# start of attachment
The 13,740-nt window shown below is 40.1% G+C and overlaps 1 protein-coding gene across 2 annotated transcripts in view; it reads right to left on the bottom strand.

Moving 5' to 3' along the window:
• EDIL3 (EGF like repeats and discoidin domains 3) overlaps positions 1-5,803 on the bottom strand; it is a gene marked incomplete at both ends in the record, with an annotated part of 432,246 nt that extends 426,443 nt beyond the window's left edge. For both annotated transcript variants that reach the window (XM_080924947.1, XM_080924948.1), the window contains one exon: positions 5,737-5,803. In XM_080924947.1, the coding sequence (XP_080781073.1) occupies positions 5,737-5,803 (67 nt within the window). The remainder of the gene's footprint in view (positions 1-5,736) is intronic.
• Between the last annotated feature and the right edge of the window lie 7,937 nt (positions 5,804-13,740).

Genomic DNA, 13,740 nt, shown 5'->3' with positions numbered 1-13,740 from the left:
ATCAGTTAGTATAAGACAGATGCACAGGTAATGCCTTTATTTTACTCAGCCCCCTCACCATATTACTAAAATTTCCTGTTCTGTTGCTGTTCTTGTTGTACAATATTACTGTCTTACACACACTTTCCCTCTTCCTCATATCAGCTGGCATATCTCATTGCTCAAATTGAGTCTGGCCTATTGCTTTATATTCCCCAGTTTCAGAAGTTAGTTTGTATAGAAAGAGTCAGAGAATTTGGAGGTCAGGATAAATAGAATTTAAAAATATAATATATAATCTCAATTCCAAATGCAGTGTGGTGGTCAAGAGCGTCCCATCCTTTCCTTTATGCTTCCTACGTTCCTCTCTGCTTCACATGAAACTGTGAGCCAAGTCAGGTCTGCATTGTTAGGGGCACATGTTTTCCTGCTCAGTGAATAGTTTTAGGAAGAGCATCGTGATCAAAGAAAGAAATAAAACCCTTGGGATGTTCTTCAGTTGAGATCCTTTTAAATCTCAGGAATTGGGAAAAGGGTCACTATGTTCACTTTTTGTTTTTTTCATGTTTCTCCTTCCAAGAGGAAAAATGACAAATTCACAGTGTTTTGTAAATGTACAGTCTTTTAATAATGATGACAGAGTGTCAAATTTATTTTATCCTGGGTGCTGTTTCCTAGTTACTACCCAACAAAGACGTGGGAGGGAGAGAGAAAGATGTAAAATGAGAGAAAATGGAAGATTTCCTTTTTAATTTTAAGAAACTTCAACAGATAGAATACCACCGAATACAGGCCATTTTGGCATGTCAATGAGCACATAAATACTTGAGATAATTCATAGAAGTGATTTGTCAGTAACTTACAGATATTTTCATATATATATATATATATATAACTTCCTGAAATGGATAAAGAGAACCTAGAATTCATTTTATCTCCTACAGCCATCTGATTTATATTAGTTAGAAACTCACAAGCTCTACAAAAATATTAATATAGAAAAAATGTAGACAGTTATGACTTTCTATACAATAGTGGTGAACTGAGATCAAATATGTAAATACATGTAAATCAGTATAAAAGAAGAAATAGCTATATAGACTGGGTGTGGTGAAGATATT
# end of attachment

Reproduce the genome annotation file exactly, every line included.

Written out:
The 13,740-nt window shown below is 40.1% G+C and overlaps 1 protein-coding gene across 2 annotated transcripts in view; it reads right to left on the bottom strand.

Moving 5' to 3' along the window:
• EDIL3 (EGF like repeats and discoidin domains 3) overlaps positions 1-5,803 on the bottom strand; it is a gene marked incomplete at both ends in the record, with an annotated part of 432,246 nt that extends 426,443 nt beyond the window's left edge. For both annotated transcript variants that reach the window (XM_080924947.1, XM_080924948.1), the window contains one exon: positions 5,737-5,803. In XM_080924947.1, the coding sequence (XP_080781073.1) occupies positions 5,737-5,803 (67 nt within the window). The remainder of the gene's footprint in view (positions 1-5,736) is intronic.
• Between the last annotated feature and the right edge of the window lie 7,937 nt (positions 5,804-13,740).

Genomic DNA, 13,740 nt, shown 5'->3' with positions numbered 1-13,740 from the left:
ATCAGTTAGTATAAGACAGATGCACAGGTAATGCCTTTATTTTACTCAGCCCCCTCACCATATTACTAAAATTTCCTGTTCTGTTGCTGTTCTTGTTGTACAATATTACTGTCTTACACACACTTTCCCTCTTCCTCATATCAGCTGGCATATCTCATTGCTCAAATTGAGTCTGGCCTATTGCTTTATATTCCCCAGTTTCAGAAGTTAGTTTGTATAGAAAGAGTCAGAGAATTTGGAGGTCAGGATAAATAGAATTTAAAAATATAATATATAATCTCAATTCCAAATGCAGTGTGGTGGTCAAGAGCGTCCCATCCTTTCCTTTATGCTTCCTACGTTCCTCTCTGCTTCACATGAAACTGTGAGCCAAGTCAGGTCTGCATTGTTAGGGGCACATGTTTTCCTGCTCAGTGAATAGTTTTAGGAAGAGCATCGTGATCAAAGAAAGAAATAAAACCCTTGGGATGTTCTTCAGTTGAGATCCTTTTAAATCTCAGGAATTGGGAAAAGGGTCACTATGTTCACTTTTTGTTTTTTTCATGTTTCTCCTTCCAAGAGGAAAAATGACAAATTCACAGTGTTTTGTAAATGTACAGTCTTTTAATAATGATGACAGAGTGTCAAATTTATTTTATCCTGGGTGCTGTTTCCTAGTTACTACCCAACAAAGACGTGGGAGGGAGAGAGAAAGATGTAAAATGAGAGAAAATGGAAGATTTCCTTTTTAATTTTAAGAAACTTCAACAGATAGAATACCACCGAATACAGGCCATTTTGGCATGTCAATGAGCACATAAATACTTGAGATAATTCATAGAAGTGATTTGTCAGTAACTTACAGATATTTTCATATATATATATATATATATAACTTCCTGAAATGGATAAAGAGAACCTAGAATTCATTTTATCTCCTACAGCCATCTGATTTATATTAGTTAGAAACTCACAAGCTCTACAAAAATATTAATATAGAAAAAATGTAGACAGTTATGACTTTCTATACAATAGTGGTGAACTGAGATCAAATATGTAAATACATGTAAATCAGTATAAAAGAAGAAATAGCTATATAGACTGGGTGTGGTGAAGATATT